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Types of Tolerance

Discussion in 'General Addiction discussion' started by pharmapsyche, Feb 26, 2006.

  1. pharmapsyche

    pharmapsyche AKA Miss Methylene Newbie

    Reputation Points:
    Oct 17, 2005
    Repeated use of a drug usually enables the body to develope tolerance to it's effects. Tolerance occurs with all drugs, but it can occur slowly or rapidly, and last for a longer or shorter time, depending on the type of drug. Tolerance to opiates can take weeks or months to envole and then equally long to resolve, while tolerance to hallucinogens occurs within a day but is resolved within a week.
    Tolerance to a drug takes place in several ways such as the following:

    Dispositional Tolerance:
    The body speeds up the metabolism of the drug in order to eliminate it. This is usually accomplished by an increase in the production of enzymes in the liver that break down the drug. One way of testing the burden of drugs in the body is by measuring these enzymes-if they are high, the body is suffering from the drug effects.

    Pharmacologic Tolerance:
    With repeated use, the brain's neurons become less sensitive to the effects of the drug and may even produce an antidote or antagonist to the drug. Most neurons react to the overwhelming presence of a neurotransmitter like drug by downgrading the receptors for it. With opioids, the brain can actually produce an opioid antagonist, cholecystoknin, to counteract it's effects. This type of tolerance is very frustrating to drug users, who require increasingly higher doses to achieve the same effect.

    Behavioral Tolerance:
    The brain learns to compensate for the effects of the drug by using parts of the brain that are not affected. This is how chronic alcohol and marijuana users manage to function quite well despite levels of intoxication that would incapacitate people who are less accustomed to the drug.

    Reverse Tolerance:
    A drug user may actually become more sensitive to a drug when that drug destorys brain tissue. The excessive sensitivity may alter the overall drug experience to make it less enjoyable. MDMA is an example of a drug that often becomes very disagreeable with extensive use.

    Acute Tolerance:
    Also known as tachyphylaxis, this is the almost immediate tolerance to the effect of a drug as the body adapts to it. For example, a single dose of most hallucinogens causes a reduced effect if the drug is taken again, and even if a different type of hallucinogen is taken. For LSD-25, Psilocybin, and other hallucinogens, it may take a week to regain full sensitivity to the drug.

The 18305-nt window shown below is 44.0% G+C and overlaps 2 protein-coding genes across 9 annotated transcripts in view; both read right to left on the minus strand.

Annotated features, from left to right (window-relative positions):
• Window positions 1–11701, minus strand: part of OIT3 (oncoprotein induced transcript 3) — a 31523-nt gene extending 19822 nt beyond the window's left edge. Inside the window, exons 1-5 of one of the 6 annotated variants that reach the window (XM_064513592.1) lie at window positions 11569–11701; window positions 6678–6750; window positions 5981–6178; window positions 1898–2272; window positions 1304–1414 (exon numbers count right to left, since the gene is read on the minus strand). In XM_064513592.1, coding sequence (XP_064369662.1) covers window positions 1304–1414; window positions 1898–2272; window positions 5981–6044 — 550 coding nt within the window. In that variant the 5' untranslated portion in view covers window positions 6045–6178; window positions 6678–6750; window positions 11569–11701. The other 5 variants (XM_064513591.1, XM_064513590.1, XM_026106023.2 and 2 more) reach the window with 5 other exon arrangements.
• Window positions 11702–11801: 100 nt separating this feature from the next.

Select Tolerance:
    The body develops tolerance to different aspects of the drug at different rates. For example, mental tolerance may proceed rapidly, so that the user wants a higher dose, but if physical tolerance has not caught up the user may take a fatal overdose. This has often happened with barbiturates.

    Inverse Tolerance:
    Repeated use of some drugs can suddenly cause a increased sensitivity to it, as the brain antcipates and enhances its effects. For example, long-term marijuana or cocaine users often become more sensitive to the drug, and even a fake look-alike drug may give them the drug effect, this is known as the Placebo Effect.
  2. sands of time

    sands of time Newbie

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    Nov 4, 2003
    It seems like when people refer to reverse tolerance, they are using the term to describe what is actually inverse tolerance. Great post.
  3. moda00

    moda00 R.I.P. Platinum Member & Advisor

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    Dec 2, 2007
    Female from U.S.A.
    Bump! This is a great post. It seems however to me that the traditional perception of tolerance would lean more towards pharmacological tolerance? It is also interesting to note how these types of effect relate to specific substances.

    For inverse tolerance, does anyone know the mechanisms behind that? It seems to me that there could be a lot of factors that would relate to that concept.. for example, placebo effect like it says.. but I always thought of that as being related to the presence or absence of effect- not something that could effect the strength of the effect. The example, that an inert substance could cause comparable effects, makes sense, I believe because the brain anticipates the high and fires up the reward mechanism before the drug even has a chance to be ingested and have effect.. but how would this relate to the concept of being more sensitive to actual drug as opposed to just placebo effect with inert substance?? And with regard to placebo effect, would this be the reverse also? Ie. if someone was convinced that it was a bad batch or that it wasn't enough to get them high, then the effect will be reduced, or does it only go the other way? Also is there some physiological mechanism that relates to this? I have heard this described with say alcohol, where after extended abuse the body breaks down and becomes more sensitive to it because it is unhealthy and is unable to handle it as well as it once could- would this lead to increased effects as far as perceived intoxication, or increases in objective measures of intoxication or quantitative measures like BAC even? Would this accompany a simultaneous increase in the amount of damage done to the organs, if it is occurring as a result of the system shutting down? It seems like the idea of inverse tolerance is quite broad, I would love to know more about the specific mechanisms if anyone knows more, or hear other ideas/experiences with different types of tolerance..